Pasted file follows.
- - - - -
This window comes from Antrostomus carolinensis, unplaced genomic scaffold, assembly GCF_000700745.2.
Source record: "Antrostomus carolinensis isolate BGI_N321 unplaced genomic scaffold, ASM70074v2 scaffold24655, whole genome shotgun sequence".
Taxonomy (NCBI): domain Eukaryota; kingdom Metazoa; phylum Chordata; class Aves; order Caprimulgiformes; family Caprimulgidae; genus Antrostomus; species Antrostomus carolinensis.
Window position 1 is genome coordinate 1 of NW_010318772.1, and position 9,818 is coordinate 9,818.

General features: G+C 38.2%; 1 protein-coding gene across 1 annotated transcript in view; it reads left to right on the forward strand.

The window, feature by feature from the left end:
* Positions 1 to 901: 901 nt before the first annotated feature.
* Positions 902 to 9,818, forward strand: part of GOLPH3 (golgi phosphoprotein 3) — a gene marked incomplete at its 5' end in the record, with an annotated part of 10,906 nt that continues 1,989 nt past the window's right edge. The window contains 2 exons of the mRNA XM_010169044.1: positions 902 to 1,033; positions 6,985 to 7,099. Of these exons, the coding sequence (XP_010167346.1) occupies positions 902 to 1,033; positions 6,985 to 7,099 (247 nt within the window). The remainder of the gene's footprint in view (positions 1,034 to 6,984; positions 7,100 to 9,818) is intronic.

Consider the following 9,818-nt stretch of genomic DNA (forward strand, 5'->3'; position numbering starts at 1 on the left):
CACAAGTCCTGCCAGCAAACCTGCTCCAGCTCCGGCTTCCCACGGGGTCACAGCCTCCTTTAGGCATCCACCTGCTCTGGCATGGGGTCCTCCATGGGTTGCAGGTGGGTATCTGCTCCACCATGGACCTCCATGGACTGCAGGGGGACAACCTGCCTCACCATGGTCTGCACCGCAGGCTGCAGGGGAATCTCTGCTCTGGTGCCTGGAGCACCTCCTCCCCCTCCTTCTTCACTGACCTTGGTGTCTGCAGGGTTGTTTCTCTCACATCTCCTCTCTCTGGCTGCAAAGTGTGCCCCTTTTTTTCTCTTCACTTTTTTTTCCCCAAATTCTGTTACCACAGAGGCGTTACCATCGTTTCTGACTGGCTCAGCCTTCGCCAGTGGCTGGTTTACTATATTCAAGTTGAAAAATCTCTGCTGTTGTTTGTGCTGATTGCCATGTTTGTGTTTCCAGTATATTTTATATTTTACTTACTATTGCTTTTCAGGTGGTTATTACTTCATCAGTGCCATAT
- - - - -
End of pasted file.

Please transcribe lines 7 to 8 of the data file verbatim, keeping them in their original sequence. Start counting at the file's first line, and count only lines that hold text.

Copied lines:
* Positions 1 to 901: 901 nt before the first annotated feature.
* Positions 902 to 9,818, forward strand: part of GOLPH3 (golgi phosphoprotein 3) — a gene marked incomplete at its 5' end in the record, with an annotated part of 10,906 nt that continues 1,989 nt past the window's right edge. The window contains 2 exons of the mRNA XM_010169044.1: positions 902 to 1,033; positions 6,985 to 7,099. Of these exons, the coding sequence (XP_010167346.1) occupies positions 902 to 1,033; positions 6,985 to 7,099 (247 nt within the window). The remainder of the gene's footprint in view (positions 1,034 to 6,984; positions 7,100 to 9,818) is intronic.